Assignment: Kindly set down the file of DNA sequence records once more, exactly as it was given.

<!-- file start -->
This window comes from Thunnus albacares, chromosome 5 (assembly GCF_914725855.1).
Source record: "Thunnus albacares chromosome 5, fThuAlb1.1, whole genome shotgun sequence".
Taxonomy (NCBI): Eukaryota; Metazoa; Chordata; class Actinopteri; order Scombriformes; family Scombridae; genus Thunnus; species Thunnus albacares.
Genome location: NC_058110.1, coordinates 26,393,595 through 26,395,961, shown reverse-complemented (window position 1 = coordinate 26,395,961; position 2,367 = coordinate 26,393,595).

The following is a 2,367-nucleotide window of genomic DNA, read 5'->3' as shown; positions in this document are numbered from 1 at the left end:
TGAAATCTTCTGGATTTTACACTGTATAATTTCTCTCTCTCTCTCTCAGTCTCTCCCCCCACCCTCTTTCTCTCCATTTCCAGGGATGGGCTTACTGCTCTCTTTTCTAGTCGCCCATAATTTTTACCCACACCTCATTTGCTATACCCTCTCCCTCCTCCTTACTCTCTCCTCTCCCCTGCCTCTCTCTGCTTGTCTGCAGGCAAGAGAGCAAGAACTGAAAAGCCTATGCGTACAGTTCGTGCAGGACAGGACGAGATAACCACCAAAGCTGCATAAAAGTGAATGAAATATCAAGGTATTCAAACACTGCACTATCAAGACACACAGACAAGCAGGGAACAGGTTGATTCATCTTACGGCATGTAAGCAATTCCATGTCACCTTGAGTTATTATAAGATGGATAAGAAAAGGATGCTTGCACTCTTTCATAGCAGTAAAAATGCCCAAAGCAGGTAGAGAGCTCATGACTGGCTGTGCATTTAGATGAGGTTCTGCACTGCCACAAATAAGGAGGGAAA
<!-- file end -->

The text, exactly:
This window comes from Thunnus albacares, chromosome 5 (assembly GCF_914725855.1).
Source record: "Thunnus albacares chromosome 5, fThuAlb1.1, whole genome shotgun sequence".
Taxonomy (NCBI): Eukaryota; Metazoa; Chordata; class Actinopteri; order Scombriformes; family Scombridae; genus Thunnus; species Thunnus albacares.
Genome location: NC_058110.1, coordinates 26,393,595 through 26,395,961, shown reverse-complemented (window position 1 = coordinate 26,395,961; position 2,367 = coordinate 26,393,595).

The following is a 2,367-nucleotide window of genomic DNA, read 5'->3' as shown; positions in this document are numbered from 1 at the left end:
TGAAATCTTCTGGATTTTACACTGTATAATTTCTCTCTCTCTCTCTCAGTCTCTCCCCCCACCCTCTTTCTCTCCATTTCCAGGGATGGGCTTACTGCTCTCTTTTCTAGTCGCCCATAATTTTTACCCACACCTCATTTGCTATACCCTCTCCCTCCTCCTTACTCTCTCCTCTCCCCTGCCTCTCTCTGCTTGTCTGCAGGCAAGAGAGCAAGAACTGAAAAGCCTATGCGTACAGTTCGTGCAGGACAGGACGAGATAACCACCAAAGCTGCATAAAAGTGAATGAAATATCAAGGTATTCAAACACTGCACTATCAAGACACACAGACAAGCAGGGAACAGGTTGATTCATCTTACGGCATGTAAGCAATTCCATGTCACCTTGAGTTATTATAAGATGGATAAGAAAAGGATGCTTGCACTCTTTCATAGCAGTAAAAATGCCCAAAGCAGGTAGAGAGCTCATGACTGGCTGTGCATTTAGATGAGGTTCTGCACTGCCACAAATAAGGAGGGAAA